|Jmol-3D images||Image 1|
|Molar mass||174.259 g/mol|
|Melting point||1,069 °C (1,956 °F; 1,342 K)|
|Boiling point||1,689 °C (3,072 °F; 1,962 K)|
|Solubility in water||111 g/L (20 °C)
120 g/L (25 °C)
240 g/L (100 °C)
|Solubility||slightly soluble in glycerol
insoluble in acetone, alcohol, CS2
|Refractive index (nD)||1.495|
|EU Index||Not listed|
|LD50||6600 mg/kg (oral, rat)|
|Other anions||Potassium selenate
|Other cations||Lithium sulfate
|Related compounds||Potassium hydrogen sulfate
|Except where noted otherwise, data are given for materials in their standard state (at 25 °C (77 °F), 100 kPa)|
|(what is: / ?)|
Potassium sulfate (K2SO4) (in British English potassium sulphate, also called sulphate of potash, arcanite, or archaically known as potash of sulfur) is a non-flammable white crystalline salt which is soluble in water. The chemical is commonly used in fertilizers, providing both potassium and sulfur.
Potassium sulfate (K2SO4) has been known since early in the 14th century, and it was studied by Glauber, Boyle and Tachenius. In the 17th century, it was named arcanuni or sal duplicatum, as it was a combination of an acid salt with an alkaline salt. It was also known as vitriolic tartar and Glaser's salt or sal polychrestum Glaseri after the pharmaceutical chemist Christopher Glaser who prepared it and used medicinally.
The mineral form of potassium sulfate, arcanite, is relatively rare. Natural resources of potassium sulfate are minerals abundant in the Stassfurt salt. These are cocrystallizations of potassium sulfate and sulfates of magnesium calcium and sodium.
The minerals are:
- Kainite, MgSO4·KCl·H2O
- Schönite, K2SO4·MgSO4·6H2O
- Leonite, K2SO4·MgSO4·4H2O
- Langbeinite, K2SO4·2MgSO4
- Glaserite, K3Na(SO4)2
- Polyhalite, K2SO4·MgSO4·2CaSO4·2H2O
From some of the minerals like kainite, the potassium sulfate can be separated, because the corresponding salt is less soluble in water.
The process for manufacturing potassium sulfate is similar to that used for the manufacture of sodium sulfate.
- 2 KCl + H2SO4 → 2 HCl + K2SO4
The Hargreaves process uses sulfur dioxide, oxygen and water and potassium chloride as the starting materials to produce potassium sulfate. Hydrochloric acid evaporates off. SO2 is produced through the burning of sulfur.
The anhydrous crystals form a double six-sided pyramid, but are in fact classified as rhombic. They are transparent, very hard and have a bitter, salty taste. The salt is soluble in water, but insoluble in solutions of potassium hydroxide (sp. gr. 1.35), or in absolute ethanol. It melts at 1,067 °C (1,953 °F).
The principal use of potassium sulfate is as a fertilizer. K2SO4 does not contain chloride, which can be harmful to some crops. Potassium sulfate is preferred for these crops, which include tobacco and some fruits and vegetables. Crops that are less sensitive may still require potassium sulfate for optimal growth if the soil accumulates chloride from irrigation water.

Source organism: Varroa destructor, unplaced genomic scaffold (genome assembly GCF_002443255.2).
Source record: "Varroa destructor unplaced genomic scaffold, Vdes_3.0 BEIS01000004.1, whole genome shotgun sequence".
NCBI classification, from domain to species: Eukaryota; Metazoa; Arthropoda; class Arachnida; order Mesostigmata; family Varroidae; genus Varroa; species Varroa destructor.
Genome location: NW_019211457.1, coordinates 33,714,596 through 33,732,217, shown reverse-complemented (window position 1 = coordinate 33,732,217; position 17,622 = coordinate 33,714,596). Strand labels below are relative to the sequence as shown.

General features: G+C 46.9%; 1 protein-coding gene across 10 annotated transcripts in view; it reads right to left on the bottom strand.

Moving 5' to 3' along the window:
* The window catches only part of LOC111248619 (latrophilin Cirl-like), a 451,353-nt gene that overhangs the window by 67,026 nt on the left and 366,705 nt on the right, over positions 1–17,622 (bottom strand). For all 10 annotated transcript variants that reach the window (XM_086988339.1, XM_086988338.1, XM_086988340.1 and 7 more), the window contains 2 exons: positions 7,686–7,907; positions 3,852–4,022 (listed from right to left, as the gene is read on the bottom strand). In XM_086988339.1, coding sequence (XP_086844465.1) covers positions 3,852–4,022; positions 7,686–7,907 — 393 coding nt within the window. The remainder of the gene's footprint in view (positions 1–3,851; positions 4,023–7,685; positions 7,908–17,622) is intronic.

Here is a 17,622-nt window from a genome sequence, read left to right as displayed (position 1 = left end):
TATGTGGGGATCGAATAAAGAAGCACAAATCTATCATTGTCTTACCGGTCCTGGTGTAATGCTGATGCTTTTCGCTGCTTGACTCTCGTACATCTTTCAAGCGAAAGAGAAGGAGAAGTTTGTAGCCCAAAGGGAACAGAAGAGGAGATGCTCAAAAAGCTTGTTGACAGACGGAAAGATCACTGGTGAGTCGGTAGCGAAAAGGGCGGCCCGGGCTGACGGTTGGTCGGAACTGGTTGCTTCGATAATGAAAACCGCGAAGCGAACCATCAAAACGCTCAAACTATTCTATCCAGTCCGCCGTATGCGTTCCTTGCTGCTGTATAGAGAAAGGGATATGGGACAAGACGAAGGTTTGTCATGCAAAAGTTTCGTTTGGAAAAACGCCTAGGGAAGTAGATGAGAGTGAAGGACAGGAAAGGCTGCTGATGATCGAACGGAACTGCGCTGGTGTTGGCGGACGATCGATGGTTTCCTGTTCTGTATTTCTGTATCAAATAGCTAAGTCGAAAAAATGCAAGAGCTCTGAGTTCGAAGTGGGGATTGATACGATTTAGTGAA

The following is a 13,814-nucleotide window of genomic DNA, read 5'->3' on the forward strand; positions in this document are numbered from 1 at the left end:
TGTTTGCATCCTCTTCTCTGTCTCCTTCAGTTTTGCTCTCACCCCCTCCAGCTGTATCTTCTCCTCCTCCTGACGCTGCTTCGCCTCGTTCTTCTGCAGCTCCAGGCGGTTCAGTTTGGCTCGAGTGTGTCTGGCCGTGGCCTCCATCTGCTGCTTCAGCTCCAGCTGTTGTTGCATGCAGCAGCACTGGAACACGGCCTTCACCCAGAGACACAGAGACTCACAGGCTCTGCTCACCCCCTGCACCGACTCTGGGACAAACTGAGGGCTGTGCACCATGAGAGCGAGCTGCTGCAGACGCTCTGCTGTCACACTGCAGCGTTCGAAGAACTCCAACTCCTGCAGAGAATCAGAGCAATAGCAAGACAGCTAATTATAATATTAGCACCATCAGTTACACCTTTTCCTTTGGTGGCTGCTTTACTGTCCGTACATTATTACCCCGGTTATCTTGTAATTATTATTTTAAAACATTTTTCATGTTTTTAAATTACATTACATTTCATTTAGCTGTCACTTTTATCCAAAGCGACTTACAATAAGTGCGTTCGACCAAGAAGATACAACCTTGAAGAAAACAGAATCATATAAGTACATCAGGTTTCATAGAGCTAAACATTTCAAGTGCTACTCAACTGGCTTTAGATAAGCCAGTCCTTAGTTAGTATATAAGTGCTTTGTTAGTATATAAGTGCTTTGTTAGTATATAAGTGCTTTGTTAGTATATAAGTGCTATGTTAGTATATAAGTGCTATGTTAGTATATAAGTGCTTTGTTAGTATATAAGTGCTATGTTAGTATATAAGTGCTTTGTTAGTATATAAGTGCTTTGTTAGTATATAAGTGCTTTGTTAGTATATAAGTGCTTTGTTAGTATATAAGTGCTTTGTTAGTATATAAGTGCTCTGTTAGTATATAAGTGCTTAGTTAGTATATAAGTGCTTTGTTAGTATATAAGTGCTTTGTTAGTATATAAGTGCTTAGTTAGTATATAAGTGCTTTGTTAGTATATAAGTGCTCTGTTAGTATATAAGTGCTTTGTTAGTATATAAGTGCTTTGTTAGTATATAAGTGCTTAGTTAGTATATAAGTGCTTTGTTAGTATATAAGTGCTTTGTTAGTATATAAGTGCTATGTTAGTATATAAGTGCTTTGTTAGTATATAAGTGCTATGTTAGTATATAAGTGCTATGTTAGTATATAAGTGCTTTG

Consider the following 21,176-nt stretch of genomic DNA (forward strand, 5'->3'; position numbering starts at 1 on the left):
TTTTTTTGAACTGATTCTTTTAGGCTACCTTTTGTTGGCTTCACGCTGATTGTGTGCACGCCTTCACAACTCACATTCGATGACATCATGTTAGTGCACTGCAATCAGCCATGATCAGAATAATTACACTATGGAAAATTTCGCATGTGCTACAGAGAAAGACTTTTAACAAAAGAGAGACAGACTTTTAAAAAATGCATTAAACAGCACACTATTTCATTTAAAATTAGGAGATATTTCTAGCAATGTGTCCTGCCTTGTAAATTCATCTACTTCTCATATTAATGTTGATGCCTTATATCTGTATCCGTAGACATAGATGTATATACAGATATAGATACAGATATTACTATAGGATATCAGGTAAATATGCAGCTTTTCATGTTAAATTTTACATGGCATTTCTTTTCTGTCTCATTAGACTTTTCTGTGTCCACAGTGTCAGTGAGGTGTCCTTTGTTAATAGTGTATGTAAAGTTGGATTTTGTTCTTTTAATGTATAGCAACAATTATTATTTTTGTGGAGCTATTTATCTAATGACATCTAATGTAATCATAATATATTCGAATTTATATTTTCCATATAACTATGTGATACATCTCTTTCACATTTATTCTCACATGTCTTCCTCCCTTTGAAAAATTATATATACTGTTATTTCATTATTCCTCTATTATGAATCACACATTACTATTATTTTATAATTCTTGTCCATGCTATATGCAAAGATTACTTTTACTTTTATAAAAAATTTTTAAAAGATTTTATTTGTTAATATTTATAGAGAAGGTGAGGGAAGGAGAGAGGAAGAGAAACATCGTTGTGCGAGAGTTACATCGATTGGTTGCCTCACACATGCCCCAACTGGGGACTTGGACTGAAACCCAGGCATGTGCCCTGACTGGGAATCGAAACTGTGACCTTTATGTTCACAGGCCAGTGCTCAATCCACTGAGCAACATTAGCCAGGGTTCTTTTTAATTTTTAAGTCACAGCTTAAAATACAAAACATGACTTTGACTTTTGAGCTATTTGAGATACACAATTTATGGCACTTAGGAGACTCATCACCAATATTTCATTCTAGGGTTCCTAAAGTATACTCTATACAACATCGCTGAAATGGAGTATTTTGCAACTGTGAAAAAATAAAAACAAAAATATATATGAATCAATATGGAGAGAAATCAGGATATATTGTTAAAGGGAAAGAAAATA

The crude salt is also used occasionally in the manufacture of glass. Potassium sulfate is also used as a flash reducer in artillery propellant charges. It reduces muzzle flash, flareback and blast overpressure.
Potassium hydrogen sulfate
Potassium hydrogen sulfate or bisulfate, KHSO4, is readily produced by mixing K2SO4 with an equivalent number of moles of sulfuric acid. It forms rhombic pyramids, which melt at 197 °C (387 °F). It dissolves in three parts of water at 0 °C (32 °F). The solution behaves much as if its two congeners, K2SO4 and H2SO4, were present side by side of each other uncombined; an excess of ethanol the precipitates normal sulfate (with little bisulfate) with excess acid remaining.
The behavior of the fused dry salt is similar when heated to several hundred degrees; it acts on silicates, titanates, etc., the same way as sulfuric acid that is heated beyond its natural boiling point does. Hence it is frequently used in analytical chemistry as a disintegrating agent. For information about other salts that contain sulfate, see sulfate.
- Arcanum duplicatum, the term for this substance in alchemy
- Patnaik, Pradyot (2002). Handbook of Inorganic Chemicals. McGraw-Hill. ISBN 0-07-049439-8.
- De Milt, Clara (1942). "Christopher Glaser". Journal of Chemical Education 19 (2): 53. doi:10.1021/ed019p53.
- Klooster, van (1959). "Three centuries of Rochelle salt". Journal of Chemical Education 36 (7): 314. doi:10.1021/ed036p314.
- Windholtz, M (Ed.) & Budavari, S (Ed.), 1983. The Merck Index, Rahway: Merck & Co.
- organization, United Nations industrial development, UNIDO, International Fertilizer Development Center, IFDC (1998). Fertilizer manual (3rd ed. ed.). Dordrecht: Kluwer academic publ. p. 615. ISBN 0-7923-5032-4.